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Schott's Virtuoso Piano Transcriptions
A new series highlighting demanding piano transcriptions of well-known compositions, musicologically significant transcriptions and remarkable modern arrangements.


In the Virtuoso Piano Transcription Series, Schott Music presents demanding piano transcriptions of well-known compositions.

Piano transcriptions have their origins in the 14th century transcriptions of vocal works for organ, some of which were "intabulated" (transcribed) for lute.

The current meaning of the term derives primarily from Franz Liszt. His brilliant transcriptions for piano transformed the process of adaptating a piece of music for a scoring other than that of the original.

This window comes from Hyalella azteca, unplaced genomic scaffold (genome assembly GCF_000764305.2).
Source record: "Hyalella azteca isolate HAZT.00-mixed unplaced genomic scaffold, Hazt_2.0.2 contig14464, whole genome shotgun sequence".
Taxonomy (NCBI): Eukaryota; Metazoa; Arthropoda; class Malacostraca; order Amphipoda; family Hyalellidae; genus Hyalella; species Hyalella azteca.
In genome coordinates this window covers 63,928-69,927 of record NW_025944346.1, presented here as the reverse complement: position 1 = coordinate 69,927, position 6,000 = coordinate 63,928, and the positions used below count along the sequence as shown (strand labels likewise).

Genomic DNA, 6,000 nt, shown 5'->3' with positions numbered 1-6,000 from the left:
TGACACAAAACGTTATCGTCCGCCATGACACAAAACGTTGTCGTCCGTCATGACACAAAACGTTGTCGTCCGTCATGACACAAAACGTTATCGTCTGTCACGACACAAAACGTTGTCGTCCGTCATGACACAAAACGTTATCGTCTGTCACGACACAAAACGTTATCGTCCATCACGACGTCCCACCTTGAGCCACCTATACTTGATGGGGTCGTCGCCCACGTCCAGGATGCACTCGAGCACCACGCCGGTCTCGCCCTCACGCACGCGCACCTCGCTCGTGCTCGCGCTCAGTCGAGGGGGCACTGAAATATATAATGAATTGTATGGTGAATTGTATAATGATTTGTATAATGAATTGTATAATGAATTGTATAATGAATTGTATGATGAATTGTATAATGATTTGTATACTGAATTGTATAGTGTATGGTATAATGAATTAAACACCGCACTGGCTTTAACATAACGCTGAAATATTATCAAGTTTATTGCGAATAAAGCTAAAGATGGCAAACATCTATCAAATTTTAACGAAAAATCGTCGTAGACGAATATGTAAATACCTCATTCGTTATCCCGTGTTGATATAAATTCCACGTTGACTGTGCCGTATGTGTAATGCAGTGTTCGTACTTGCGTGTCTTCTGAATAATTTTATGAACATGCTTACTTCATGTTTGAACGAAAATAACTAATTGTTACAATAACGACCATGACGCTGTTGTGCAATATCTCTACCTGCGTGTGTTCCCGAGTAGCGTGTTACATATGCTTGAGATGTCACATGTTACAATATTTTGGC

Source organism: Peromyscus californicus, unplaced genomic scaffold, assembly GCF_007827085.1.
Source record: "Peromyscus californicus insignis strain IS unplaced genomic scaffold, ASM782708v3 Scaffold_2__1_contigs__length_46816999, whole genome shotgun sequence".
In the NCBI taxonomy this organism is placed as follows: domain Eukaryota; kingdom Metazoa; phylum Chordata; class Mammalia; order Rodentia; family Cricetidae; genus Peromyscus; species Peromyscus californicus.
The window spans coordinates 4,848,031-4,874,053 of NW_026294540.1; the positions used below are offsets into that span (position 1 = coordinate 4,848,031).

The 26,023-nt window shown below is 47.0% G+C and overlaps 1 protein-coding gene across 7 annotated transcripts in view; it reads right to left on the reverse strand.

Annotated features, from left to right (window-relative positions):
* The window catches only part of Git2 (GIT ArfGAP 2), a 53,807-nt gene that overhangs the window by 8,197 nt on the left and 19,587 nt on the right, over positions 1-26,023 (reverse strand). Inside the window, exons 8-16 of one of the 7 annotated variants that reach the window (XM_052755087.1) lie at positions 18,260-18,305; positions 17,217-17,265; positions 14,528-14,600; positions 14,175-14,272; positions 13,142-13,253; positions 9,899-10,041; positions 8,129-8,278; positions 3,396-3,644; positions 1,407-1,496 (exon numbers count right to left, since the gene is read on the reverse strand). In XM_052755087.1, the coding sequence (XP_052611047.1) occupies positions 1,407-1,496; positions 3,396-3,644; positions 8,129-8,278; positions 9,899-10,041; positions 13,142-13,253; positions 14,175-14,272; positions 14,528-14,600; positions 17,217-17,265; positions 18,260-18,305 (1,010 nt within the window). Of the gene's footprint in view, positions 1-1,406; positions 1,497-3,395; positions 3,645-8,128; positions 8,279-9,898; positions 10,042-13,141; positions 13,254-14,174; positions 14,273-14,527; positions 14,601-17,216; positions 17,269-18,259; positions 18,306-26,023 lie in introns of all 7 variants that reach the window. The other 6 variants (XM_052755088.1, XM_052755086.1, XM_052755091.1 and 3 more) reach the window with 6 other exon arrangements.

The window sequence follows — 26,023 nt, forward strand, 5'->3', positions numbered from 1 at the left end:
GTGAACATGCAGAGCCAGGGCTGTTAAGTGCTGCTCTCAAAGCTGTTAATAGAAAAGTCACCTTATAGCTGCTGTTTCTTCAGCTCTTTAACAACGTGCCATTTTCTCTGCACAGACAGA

In addition to the transcriptions for piano, Liszt devoted himself to a further specialised method of free arrangement: the paraphrase, a concert fantasy on well-known themes or melodies. It was above all his paraphrases of melodies from operas by Wagner, Gounod, Verdi and others which established his worldwide fame as a virtuoso.

Up to the present day, composers and performers have repeatedly focused their attention on these forms of piano music. Schott's Virtuoso Transcription Series, presents musicologically significant transcriptions and paraphrases from the past and remarkable arrangements for piano from the present.

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